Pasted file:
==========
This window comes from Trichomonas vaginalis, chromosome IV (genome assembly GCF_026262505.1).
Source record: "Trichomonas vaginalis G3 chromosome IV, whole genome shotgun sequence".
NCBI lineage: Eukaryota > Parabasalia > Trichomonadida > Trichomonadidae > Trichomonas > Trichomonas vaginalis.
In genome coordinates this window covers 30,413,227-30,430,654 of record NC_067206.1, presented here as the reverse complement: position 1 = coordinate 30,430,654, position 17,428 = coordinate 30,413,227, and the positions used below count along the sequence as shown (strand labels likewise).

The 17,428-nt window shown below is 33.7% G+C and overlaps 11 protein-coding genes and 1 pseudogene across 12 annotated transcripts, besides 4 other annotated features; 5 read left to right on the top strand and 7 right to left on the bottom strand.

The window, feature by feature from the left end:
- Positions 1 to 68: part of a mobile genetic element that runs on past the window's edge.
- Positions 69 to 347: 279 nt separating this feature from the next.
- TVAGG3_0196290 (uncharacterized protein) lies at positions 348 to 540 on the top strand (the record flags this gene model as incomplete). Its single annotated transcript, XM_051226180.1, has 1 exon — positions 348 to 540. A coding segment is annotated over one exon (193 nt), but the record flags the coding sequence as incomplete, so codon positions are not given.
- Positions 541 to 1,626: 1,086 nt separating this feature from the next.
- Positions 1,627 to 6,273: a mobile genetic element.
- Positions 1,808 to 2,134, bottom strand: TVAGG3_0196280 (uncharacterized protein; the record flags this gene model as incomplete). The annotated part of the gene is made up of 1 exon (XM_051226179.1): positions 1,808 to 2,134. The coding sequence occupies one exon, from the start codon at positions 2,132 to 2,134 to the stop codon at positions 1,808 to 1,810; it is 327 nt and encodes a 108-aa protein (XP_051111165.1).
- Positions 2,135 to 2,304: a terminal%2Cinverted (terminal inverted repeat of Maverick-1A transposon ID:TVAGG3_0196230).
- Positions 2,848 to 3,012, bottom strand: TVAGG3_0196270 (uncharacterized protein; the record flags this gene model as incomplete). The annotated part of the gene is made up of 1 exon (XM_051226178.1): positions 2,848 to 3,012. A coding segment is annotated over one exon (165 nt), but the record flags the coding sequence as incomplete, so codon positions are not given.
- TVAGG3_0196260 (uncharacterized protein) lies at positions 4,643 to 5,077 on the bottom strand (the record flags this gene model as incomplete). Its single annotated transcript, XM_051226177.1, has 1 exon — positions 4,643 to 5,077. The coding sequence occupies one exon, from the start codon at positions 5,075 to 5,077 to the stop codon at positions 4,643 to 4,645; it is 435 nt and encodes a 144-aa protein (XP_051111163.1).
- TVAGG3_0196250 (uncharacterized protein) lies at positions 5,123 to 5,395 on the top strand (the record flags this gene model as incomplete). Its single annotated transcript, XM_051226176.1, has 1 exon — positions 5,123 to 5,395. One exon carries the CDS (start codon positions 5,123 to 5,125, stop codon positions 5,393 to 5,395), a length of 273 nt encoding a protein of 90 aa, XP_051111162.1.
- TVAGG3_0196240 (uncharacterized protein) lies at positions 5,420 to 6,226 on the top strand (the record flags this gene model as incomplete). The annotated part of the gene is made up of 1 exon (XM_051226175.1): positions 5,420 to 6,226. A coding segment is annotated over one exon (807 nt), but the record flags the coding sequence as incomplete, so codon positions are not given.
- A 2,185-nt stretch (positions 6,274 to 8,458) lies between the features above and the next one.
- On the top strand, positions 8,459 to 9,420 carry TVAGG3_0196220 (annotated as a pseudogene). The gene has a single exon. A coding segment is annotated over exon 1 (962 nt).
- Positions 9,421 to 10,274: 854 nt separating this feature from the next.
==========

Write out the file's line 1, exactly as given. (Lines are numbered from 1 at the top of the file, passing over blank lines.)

This window comes from Trichomonas vaginalis, chromosome IV (genome assembly GCF_026262505.1).